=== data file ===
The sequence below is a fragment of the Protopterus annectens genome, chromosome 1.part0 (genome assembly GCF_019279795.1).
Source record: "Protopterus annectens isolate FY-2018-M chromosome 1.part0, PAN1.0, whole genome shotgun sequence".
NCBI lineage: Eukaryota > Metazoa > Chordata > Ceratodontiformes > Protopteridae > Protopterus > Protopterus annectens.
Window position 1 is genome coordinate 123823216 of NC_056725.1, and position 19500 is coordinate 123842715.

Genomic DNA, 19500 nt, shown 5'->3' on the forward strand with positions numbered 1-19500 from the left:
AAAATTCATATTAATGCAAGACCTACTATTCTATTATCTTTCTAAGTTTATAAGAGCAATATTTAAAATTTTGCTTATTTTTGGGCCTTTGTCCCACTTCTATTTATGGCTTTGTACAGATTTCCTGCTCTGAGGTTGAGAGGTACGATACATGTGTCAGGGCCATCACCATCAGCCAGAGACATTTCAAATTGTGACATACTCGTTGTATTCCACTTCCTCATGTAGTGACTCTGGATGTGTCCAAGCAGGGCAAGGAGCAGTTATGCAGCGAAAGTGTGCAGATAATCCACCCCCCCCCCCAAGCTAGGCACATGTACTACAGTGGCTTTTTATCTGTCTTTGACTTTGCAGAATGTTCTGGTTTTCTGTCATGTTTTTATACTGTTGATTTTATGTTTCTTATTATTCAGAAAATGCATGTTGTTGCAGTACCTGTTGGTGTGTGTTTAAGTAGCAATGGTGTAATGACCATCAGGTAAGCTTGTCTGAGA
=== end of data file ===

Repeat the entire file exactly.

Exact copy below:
The sequence below is a fragment of the Protopterus annectens genome, chromosome 1.part0 (genome assembly GCF_019279795.1).
Source record: "Protopterus annectens isolate FY-2018-M chromosome 1.part0, PAN1.0, whole genome shotgun sequence".
NCBI lineage: Eukaryota > Metazoa > Chordata > Ceratodontiformes > Protopteridae > Protopterus > Protopterus annectens.
Window position 1 is genome coordinate 123823216 of NC_056725.1, and position 19500 is coordinate 123842715.

Genomic DNA, 19500 nt, shown 5'->3' on the forward strand with positions numbered 1-19500 from the left:
AAAATTCATATTAATGCAAGACCTACTATTCTATTATCTTTCTAAGTTTATAAGAGCAATATTTAAAATTTTGCTTATTTTTGGGCCTTTGTCCCACTTCTATTTATGGCTTTGTACAGATTTCCTGCTCTGAGGTTGAGAGGTACGATACATGTGTCAGGGCCATCACCATCAGCCAGAGACATTTCAAATTGTGACATACTCGTTGTATTCCACTTCCTCATGTAGTGACTCTGGATGTGTCCAAGCAGGGCAAGGAGCAGTTATGCAGCGAAAGTGTGCAGATAATCCACCCCCCCCCCCAAGCTAGGCACATGTACTACAGTGGCTTTTTATCTGTCTTTGACTTTGCAGAATGTTCTGGTTTTCTGTCATGTTTTTATACTGTTGATTTTATGTTTCTTATTATTCAGAAAATGCATGTTGTTGCAGTACCTGTTGGTGTGTGTTTAAGTAGCAATGGTGTAATGACCATCAGGTAAGCTTGTCTGAGA